My interest in classical poetry is not casual, but I haven’t let it take over my life either. In fact, I dropped out of a doctoral program in classical philology in 1965, with only a thesis between me and the Ph.D. Newsweek's Paris bureau was a better way to fund my life than grading paper’s and exams written by Harvard freshmen.
I fully intended to complete my dissertation on Theocritus's use of rare Homeric vocabulary (as a covert sign that by inserting these relics of the heroic into his poems of rustic and urban love he was signaling his departure from the Homeric mode.)
I did in fact read my way through the Theocritus scholarship, such as it was in 1965, at the Bibliothèque Nationale in wintry dark mornings before the Newsweek office came to life. Then I would take the Métro to my chic/shabby office in the Herald Tribune building, where I switched from Hellenistic Greek to mid-twentieth-century modern French.
Operating in a modern language was, for someone hitherto confined to Greek and Latin, a release into postclassical exuberance. For me, Racine was a blast from the present. Newspapers—I read seven a day—and magazines—30 a month—were artifacts of a Latinity gone mad over the millennium since Louis the Bald and his half brother Louis the German swore mutual allegiance in 842 at Strasbourg, in Latin, Old High German and Proto-French, forming an alliance against their elder brother Lothair, the Holy Roman Emperor. The French text is the first known written example of any Romance language.
But for a classicist, the French language that had subsequently evolved, the language I was immersed in all day at my desk and on the low-fidelity phone and in interviews, felt viscerally like a supercharged adventure in linguistic time travel.
At the most mundane level, the syntax of French as spelled out in a standard grammar was pretty much a replay of Latin syntax, slightly streamlined. Even the noun genders were mostly the same (Latin neuters had become masculine). But even in the fairly tight historical process that had transformed Latin words into their obvious French descendants (historia> histoire), there were plenty of faux amis, false friends. These traps were somehow more acceptable when they involved English-French cognates that looked the same but weren’t (fastidieux was a boring, annoying fellow, not a guy with overly meticulous standards of grooming or behavior). But words that had evolved out of their Latin sense into some new and unexpected meaning in modern French were embarrassing ambushes and simply unfair.
A female colleague came into the office one morning after a date with a Frenchman. “He tried to kiss me goodnight,” she said, “but I told him: ‘Je ne baise pas tout le monde.’ And then he really threw himself at me. I nearly had to call for help.”
It would not have been useful to her if she had known that baiser came directly from Latin for kiss. Catullus, for example, wrote to his beloved: “Da mi basia mille.”
Give me a thousand kisses.
And in other poems, he used the verb for kissing, basiare,(quem basiabis, who will you kiss?)
Both words came into French, superficially intact, but the resulting verb, baiser, coarsened over time, lost its kiss signification. The noun stayed clean and unchanged (the Bond film “From Russia with Love” played in France as “Bons Baisers de la Russie,” sweet kisses from Russia, echoing a thousand holiday postcard greetings. But the verb, by 1965, meant “fuck” and fuck alone. To say kiss me, nowadays, you have to co-opt embrasser, which can no longer mean hug. In 2002, facing forced early retirement after 19 years as the editor of the leisure and arts page of The Wall Street Journal, I remembered my long-abandoned thesis on Theocritus and his ironic intertexts pilfered from the Iliad and Odyssey. I still had my notes from almost 40 years back. Maybe I should finally write the thing.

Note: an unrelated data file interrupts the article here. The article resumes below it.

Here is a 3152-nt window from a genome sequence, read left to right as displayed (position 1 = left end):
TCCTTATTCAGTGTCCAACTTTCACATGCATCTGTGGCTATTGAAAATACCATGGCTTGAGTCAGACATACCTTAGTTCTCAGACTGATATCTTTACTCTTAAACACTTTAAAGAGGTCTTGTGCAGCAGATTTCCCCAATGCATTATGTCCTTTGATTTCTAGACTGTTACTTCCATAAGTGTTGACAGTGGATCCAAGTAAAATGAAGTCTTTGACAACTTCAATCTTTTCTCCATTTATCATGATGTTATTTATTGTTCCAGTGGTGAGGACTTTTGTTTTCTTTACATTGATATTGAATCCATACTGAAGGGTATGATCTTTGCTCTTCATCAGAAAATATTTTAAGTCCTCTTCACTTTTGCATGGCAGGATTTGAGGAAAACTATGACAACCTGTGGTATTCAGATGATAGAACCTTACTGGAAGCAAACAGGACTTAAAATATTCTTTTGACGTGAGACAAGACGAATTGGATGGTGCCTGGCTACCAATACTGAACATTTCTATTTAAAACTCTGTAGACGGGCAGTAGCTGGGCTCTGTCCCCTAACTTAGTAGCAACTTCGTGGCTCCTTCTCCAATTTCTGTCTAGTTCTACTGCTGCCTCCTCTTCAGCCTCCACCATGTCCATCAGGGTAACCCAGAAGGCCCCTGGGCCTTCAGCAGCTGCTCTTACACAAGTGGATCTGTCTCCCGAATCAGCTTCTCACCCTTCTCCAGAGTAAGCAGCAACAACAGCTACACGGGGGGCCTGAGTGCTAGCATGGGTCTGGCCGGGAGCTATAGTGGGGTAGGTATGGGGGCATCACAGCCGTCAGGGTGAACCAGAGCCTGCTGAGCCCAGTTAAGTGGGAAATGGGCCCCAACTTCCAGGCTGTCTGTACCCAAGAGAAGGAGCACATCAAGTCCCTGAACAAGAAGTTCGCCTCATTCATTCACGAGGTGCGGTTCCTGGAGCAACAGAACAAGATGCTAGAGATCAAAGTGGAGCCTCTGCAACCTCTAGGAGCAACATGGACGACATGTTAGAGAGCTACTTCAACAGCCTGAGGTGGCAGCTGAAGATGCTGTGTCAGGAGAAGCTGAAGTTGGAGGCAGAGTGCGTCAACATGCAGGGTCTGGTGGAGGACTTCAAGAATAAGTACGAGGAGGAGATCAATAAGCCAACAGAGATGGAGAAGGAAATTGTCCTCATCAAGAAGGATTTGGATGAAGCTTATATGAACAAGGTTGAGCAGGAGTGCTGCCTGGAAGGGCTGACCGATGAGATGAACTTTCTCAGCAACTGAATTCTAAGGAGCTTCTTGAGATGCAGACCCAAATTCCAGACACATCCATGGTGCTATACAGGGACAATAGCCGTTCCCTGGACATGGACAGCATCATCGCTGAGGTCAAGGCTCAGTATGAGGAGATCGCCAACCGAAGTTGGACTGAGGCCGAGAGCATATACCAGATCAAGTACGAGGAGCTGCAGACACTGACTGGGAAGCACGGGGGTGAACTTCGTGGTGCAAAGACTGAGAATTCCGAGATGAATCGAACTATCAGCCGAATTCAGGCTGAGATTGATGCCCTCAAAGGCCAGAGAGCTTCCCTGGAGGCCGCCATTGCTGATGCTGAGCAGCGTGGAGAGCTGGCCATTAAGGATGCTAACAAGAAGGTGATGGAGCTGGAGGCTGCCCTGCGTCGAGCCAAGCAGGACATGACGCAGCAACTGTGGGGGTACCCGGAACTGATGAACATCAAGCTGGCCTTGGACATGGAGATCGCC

I called Harvard. Did my graduate work still count? I thought I heard a yawn at the other end. “You want to reapply? We’ll send you the green form. But you know you owe $500 for each semester you haven’t registered.”
“We’re talking about a lot of money here. I’ve been away for 70 semesters.”
“Don’t worry, there’s a cap of a thousand dollars.”
So I filled out the single-page form, wrote the check—and waited for the university archives department to send me a paper copy, officially sealed, of my graduate school record (paid for by a $3 check), as well as a letter of recommendation from a member of the classics department. When I first noticed this apparently innocent requirement, I nearly abandoned the project. The professors I had known were either long gone from Cambridge or, in most cases, dead. Then I checked the departmental website, where I found a picture of Wendell V. Clausen, the expert on Hellenistic and Latin poetry who had been the original director of my dissertation, alive and emeritus.
He wrote the letter. I wrote the thesis and, as a white-bearded doctorandus, received my second Harvard degree on June 9, 2005.
Did this mean that in the lively world that now studies Theocritus and the other poets of 3d-century BC Alexandria, the few hundred unusual Homeric words I noticed lurking in decidedly unHomeric contexts in Theocritus, are now universally read as tacit declarations of antiheroic intent? If so, no one has told me about it.
I would be lying if I said that I have been besieged with fan mail from awed Hellenists around the globe. Nor have I heard that my name is on everyone’s lips at the biennial Groningen Workshops on Hellenistic Poetry in the Netherlands. I’m in no rush for recognition. After all, Theocritus waited 2500 years for me to notice what he did to Homer.